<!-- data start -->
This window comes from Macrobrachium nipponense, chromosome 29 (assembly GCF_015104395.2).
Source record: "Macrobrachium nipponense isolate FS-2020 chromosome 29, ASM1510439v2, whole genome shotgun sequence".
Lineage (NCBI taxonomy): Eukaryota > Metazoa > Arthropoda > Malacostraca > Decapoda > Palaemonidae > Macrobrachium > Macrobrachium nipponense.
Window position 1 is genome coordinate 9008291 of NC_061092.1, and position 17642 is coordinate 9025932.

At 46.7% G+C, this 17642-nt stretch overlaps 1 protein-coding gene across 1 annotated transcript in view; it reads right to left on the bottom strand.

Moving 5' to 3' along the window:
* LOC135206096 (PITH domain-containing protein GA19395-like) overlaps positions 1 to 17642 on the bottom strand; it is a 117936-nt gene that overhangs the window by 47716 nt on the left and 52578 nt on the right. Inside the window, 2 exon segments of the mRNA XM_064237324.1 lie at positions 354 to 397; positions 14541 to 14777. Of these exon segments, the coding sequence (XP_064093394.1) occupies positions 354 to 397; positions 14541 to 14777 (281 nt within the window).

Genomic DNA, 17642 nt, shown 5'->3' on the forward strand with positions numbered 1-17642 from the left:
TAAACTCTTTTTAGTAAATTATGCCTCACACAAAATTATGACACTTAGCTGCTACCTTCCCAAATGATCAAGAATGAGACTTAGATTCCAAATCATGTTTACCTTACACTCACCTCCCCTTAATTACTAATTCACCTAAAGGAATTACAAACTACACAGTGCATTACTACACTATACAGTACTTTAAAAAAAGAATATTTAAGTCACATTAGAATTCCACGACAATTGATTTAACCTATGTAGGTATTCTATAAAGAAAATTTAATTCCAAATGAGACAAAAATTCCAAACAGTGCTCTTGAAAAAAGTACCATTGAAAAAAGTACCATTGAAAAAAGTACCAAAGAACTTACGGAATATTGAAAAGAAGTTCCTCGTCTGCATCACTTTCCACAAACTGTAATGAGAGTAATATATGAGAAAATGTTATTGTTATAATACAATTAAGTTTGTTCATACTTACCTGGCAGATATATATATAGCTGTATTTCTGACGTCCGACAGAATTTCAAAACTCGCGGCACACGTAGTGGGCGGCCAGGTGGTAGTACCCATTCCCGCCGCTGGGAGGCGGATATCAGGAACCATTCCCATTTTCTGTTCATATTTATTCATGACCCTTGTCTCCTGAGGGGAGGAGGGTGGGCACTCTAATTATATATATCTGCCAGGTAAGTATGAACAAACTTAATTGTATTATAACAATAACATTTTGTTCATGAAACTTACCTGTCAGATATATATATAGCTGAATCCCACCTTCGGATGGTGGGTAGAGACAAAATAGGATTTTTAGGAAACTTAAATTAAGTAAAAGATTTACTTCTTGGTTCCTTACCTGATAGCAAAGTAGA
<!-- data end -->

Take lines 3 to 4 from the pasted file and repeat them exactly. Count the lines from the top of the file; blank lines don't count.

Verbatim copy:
Lineage (NCBI taxonomy): Eukaryota > Metazoa > Arthropoda > Malacostraca > Decapoda > Palaemonidae > Macrobrachium > Macrobrachium nipponense.
Window position 1 is genome coordinate 9008291 of NC_061092.1, and position 17642 is coordinate 9025932.